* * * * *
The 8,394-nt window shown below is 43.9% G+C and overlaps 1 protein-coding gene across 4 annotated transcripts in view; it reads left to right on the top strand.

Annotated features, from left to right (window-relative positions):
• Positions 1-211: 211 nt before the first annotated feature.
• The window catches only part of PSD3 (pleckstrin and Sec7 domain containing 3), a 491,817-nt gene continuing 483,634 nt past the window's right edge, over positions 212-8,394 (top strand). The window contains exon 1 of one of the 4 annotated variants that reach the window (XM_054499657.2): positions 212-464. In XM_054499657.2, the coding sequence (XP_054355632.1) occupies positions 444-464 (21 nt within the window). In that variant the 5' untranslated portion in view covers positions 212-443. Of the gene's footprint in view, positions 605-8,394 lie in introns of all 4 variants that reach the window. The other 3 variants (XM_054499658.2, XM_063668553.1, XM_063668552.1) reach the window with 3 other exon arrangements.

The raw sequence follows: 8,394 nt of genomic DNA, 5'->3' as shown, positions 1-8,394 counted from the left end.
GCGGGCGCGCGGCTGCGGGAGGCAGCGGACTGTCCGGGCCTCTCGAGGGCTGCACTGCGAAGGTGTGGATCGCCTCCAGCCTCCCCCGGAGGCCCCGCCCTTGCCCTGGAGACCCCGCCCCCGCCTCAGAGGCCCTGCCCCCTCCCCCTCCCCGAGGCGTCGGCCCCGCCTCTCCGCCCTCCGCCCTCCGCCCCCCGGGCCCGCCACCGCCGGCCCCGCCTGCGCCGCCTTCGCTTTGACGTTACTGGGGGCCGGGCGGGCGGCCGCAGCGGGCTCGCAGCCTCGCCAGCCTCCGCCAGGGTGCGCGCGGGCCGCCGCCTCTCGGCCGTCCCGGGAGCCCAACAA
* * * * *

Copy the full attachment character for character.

The 8,394-nt window shown below is 43.9% G+C and overlaps 1 protein-coding gene across 4 annotated transcripts in view; it reads left to right on the top strand.

Annotated features, from left to right (window-relative positions):
• Positions 1-211: 211 nt before the first annotated feature.
• The window catches only part of PSD3 (pleckstrin and Sec7 domain containing 3), a 491,817-nt gene continuing 483,634 nt past the window's right edge, over positions 212-8,394 (top strand). The window contains exon 1 of one of the 4 annotated variants that reach the window (XM_054499657.2): positions 212-464. In XM_054499657.2, the coding sequence (XP_054355632.1) occupies positions 444-464 (21 nt within the window). In that variant the 5' untranslated portion in view covers positions 212-443. Of the gene's footprint in view, positions 605-8,394 lie in introns of all 4 variants that reach the window. The other 3 variants (XM_054499658.2, XM_063668553.1, XM_063668552.1) reach the window with 3 other exon arrangements.

The raw sequence follows: 8,394 nt of genomic DNA, 5'->3' as shown, positions 1-8,394 counted from the left end.
GCGGGCGCGCGGCTGCGGGAGGCAGCGGACTGTCCGGGCCTCTCGAGGGCTGCACTGCGAAGGTGTGGATCGCCTCCAGCCTCCCCCGGAGGCCCCGCCCTTGCCCTGGAGACCCCGCCCCCGCCTCAGAGGCCCTGCCCCCTCCCCCTCCCCGAGGCGTCGGCCCCGCCTCTCCGCCCTCCGCCCTCCGCCCCCCGGGCCCGCCACCGCCGGCCCCGCCTGCGCCGCCTTCGCTTTGACGTTACTGGGGGCCGGGCGGGCGGCCGCAGCGGGCTCGCAGCCTCGCCAGCCTCCGCCAGGGTGCGCGCGGGCCGCCGCCTCTCGGCCGTCCCGGGAGCCCAACAA